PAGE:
GAPC 2023 was a thriving meeting place for civil society, researchers, and policy makers in the field of alcohol policy promotion. It was held in a secure atmosphere without involvement of those with a conflict of interest from the alcohol industry. More than 300 abstracts were submitted for the conference which had 7 plenary sessions, 28 concurrent sessions and 3 workshops, including regional workshops allowing for networking and discussion of issues of particular interest to each region. For the first time a caucus of indigenous people were able to meet to discuss alcohol policy as part of GAPC2023 and they made a strong call for enhanced alcohol policy and self-determination. At the regional report back plenary there were strong calls for building networks of stakeholders without conflict of interest, collating regional evidence regarding what works to reduce alcohol harms and sharing resources such as the I-Mark tool to support independence from alcohol industry influence developed by colleagues in Ireland”.

Other special workshops included one on Assessing Industry Penetration and Government Response in the International Alcohol Control (IAC) Study and a special event by Hlanganisa Community Fund for Social and Gender Justice, in collaboration with the Southern Africa Alcohol Policy Alliance, on Women Shaping the Alcohol Policy Discourse.

Clear messages

There was a clear message coming out of the conference for the need for denormalization of alcohol use from everyday events. One way in which this was reflected was in the fact that alcohol products were not available at the opening reception on the first day, and at the African Street Party held on the second evening, alcohol products were only made available at delegates’ own cost, and served from a separate room with no branding or other form of marketing.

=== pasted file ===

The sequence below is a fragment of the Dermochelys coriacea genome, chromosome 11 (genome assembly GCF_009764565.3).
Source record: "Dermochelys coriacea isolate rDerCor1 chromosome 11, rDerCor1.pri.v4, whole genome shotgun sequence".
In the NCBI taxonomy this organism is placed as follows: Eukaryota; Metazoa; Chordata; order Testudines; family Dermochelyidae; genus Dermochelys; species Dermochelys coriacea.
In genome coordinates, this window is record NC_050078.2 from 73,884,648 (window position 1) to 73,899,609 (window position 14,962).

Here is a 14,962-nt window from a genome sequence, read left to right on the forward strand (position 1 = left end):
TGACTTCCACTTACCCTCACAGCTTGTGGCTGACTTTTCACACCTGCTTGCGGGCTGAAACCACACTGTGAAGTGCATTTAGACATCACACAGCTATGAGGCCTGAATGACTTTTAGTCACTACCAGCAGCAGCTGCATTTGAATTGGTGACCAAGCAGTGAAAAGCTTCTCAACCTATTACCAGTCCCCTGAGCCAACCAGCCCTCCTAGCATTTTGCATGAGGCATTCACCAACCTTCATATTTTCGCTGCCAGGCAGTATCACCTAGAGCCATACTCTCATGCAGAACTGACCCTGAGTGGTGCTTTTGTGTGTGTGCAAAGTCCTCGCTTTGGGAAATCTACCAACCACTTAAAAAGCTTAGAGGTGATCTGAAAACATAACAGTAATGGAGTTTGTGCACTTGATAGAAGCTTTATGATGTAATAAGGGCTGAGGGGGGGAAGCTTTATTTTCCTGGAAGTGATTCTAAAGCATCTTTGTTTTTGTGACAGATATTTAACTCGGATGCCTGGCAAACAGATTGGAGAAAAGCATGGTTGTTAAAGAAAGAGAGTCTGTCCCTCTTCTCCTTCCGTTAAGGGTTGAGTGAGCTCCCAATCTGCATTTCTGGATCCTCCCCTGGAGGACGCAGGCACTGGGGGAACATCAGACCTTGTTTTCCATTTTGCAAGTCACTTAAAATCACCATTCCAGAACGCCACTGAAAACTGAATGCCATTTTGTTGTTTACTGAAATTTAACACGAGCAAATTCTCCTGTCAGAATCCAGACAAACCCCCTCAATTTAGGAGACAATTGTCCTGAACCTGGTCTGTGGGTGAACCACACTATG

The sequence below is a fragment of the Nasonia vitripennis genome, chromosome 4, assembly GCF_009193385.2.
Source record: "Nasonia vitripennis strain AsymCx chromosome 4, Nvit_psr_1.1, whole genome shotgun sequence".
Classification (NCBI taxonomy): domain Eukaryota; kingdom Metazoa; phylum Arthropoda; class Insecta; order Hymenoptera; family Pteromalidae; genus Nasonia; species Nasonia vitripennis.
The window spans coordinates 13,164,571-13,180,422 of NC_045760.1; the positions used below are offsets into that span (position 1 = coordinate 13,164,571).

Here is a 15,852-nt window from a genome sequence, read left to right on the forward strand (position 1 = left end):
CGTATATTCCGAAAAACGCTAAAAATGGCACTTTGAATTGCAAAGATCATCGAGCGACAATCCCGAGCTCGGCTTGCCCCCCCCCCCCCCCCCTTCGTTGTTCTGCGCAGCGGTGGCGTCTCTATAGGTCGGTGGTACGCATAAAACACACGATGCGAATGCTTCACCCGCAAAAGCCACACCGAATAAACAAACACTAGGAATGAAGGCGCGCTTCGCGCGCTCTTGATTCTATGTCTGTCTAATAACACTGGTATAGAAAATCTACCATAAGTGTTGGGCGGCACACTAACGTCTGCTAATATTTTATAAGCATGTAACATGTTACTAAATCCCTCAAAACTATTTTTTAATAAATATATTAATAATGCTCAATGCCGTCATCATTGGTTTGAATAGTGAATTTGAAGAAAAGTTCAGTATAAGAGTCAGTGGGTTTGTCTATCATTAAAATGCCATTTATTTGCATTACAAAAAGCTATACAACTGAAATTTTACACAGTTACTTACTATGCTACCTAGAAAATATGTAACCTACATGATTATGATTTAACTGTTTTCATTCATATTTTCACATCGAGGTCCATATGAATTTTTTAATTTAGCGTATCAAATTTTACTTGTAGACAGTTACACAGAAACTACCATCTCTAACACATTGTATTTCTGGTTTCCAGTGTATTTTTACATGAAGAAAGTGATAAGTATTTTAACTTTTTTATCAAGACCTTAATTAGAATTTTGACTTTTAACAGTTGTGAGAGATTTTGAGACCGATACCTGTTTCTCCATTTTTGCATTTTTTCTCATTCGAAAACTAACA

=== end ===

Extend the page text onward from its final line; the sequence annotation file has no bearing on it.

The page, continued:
In the closing session, in line with the title of the conference: “Investing in People before Profits: Building Momentum towards the Framework Convention on Alcohol Control”, the delegates adopted by acclamation a conference declaration calling on national governments to “establish clear rules separating the industry from engagement with policy development” and for them to request the WHO Director General to “study the necessity and feasibility of a legally binding instrument to strengthen the public health response to alcohol consumption and related harm”.

Conference Declaration

We, the 521 participants from 55 countries gathered at the 7th Global Alcohol Policy Conference in Cape Town, South Africa from October 24-26, 2023,

  • Recognizing alcohol’s significant role in the global burden of disease and as a major barrier to achievement of the Sustainable Development Goals,
  • Call on our national governments to recognize the alcohol industry’s conflict of interest with effective alcohol policies, and establish clear rules separating the industry from engagement with policy development;
  • Call on WHO Member States to direct the WHO Director-General and other intergovernmental organizations to:
    • study the necessity and feasibility of a legally binding instrument to strengthen the public health response to alcohol consumption and related harm, through consultation with nation states and civil society, and
    • Report the findings through the Executive Board to the World Health Assembly.

GAPC 2023 programme booklet

Key information:

  • GAPC #7, 24-16 October in Cape Town, South Africa
  • 521 registrants from 55 countries
  • 7 plenaries, 28 concurrent sessions, 3 workshops
  • 312 abstracts submitted
  • 159 oral presentations
  • 89 posters
  • Hosted by the Global Alcohol Policy Alliance (GAPA), South Africa Medical Research Council (SAMRC), Southern African Alcohol Policy Alliance (SAAPA), and the South Africa Department of Social Development
  • Co-sponsored by the World Health Organization
  • Sponsored by the Open Philanthropy, National Research Foundation, the DG Murray Trust, South African National Convention Bureau, the Department of National Health (South Africa), and FORUT.
  • Side events:
    • WHO SAFER and RESET Alcohol knowledge and practices exchange on country alcohol policy;
    • WHO EURO – ‘People before profits;
    • FORUT partner network Annual Consultation;
    • ICARA – Advocacy Workshop & Annual General Meeting;
    • Movendi International – Alcohol Policy Accelerator.

About GAPC

GAPC is the leading forum for the world’s alcohol policy makers, advocates, researchers, civil society activists and practitioners. With its high level of heavy episodic drinking and related harms, and its long history of challenges in getting policy shifts in areas such as controls on alcohol marketing and retail sales of alcohol, South Africa was an ideal venue in which to discuss alcohol policy and in which to host GAPC 2023.